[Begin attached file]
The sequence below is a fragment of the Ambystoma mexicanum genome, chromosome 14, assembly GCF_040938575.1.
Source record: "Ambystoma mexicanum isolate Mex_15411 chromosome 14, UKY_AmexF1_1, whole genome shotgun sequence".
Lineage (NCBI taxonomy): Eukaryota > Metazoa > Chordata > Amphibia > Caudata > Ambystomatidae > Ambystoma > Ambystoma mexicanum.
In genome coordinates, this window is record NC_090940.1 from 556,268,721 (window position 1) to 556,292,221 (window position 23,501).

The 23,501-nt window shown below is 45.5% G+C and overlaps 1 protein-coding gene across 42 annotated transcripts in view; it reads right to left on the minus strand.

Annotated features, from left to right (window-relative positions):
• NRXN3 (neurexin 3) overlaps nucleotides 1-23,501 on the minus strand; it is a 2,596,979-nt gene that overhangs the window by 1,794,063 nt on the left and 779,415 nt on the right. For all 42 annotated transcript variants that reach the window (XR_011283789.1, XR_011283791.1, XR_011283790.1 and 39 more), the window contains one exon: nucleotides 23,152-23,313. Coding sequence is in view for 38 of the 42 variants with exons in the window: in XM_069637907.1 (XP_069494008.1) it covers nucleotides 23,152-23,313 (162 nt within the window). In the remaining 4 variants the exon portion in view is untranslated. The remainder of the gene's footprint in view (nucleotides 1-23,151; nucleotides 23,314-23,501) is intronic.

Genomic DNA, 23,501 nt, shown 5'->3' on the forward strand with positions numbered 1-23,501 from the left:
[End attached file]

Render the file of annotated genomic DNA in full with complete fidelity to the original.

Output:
The sequence below is a fragment of the Ambystoma mexicanum genome, chromosome 14, assembly GCF_040938575.1.
Source record: "Ambystoma mexicanum isolate Mex_15411 chromosome 14, UKY_AmexF1_1, whole genome shotgun sequence".
Lineage (NCBI taxonomy): Eukaryota > Metazoa > Chordata > Amphibia > Caudata > Ambystomatidae > Ambystoma > Ambystoma mexicanum.
In genome coordinates, this window is record NC_090940.1 from 556,268,721 (window position 1) to 556,292,221 (window position 23,501).

The 23,501-nt window shown below is 45.5% G+C and overlaps 1 protein-coding gene across 42 annotated transcripts in view; it reads right to left on the minus strand.

Annotated features, from left to right (window-relative positions):
• NRXN3 (neurexin 3) overlaps nucleotides 1-23,501 on the minus strand; it is a 2,596,979-nt gene that overhangs the window by 1,794,063 nt on the left and 779,415 nt on the right. For all 42 annotated transcript variants that reach the window (XR_011283789.1, XR_011283791.1, XR_011283790.1 and 39 more), the window contains one exon: nucleotides 23,152-23,313. Coding sequence is in view for 38 of the 42 variants with exons in the window: in XM_069637907.1 (XP_069494008.1) it covers nucleotides 23,152-23,313 (162 nt within the window). In the remaining 4 variants the exon portion in view is untranslated. The remainder of the gene's footprint in view (nucleotides 1-23,151; nucleotides 23,314-23,501) is intronic.

Genomic DNA, 23,501 nt, shown 5'->3' on the forward strand with positions numbered 1-23,501 from the left: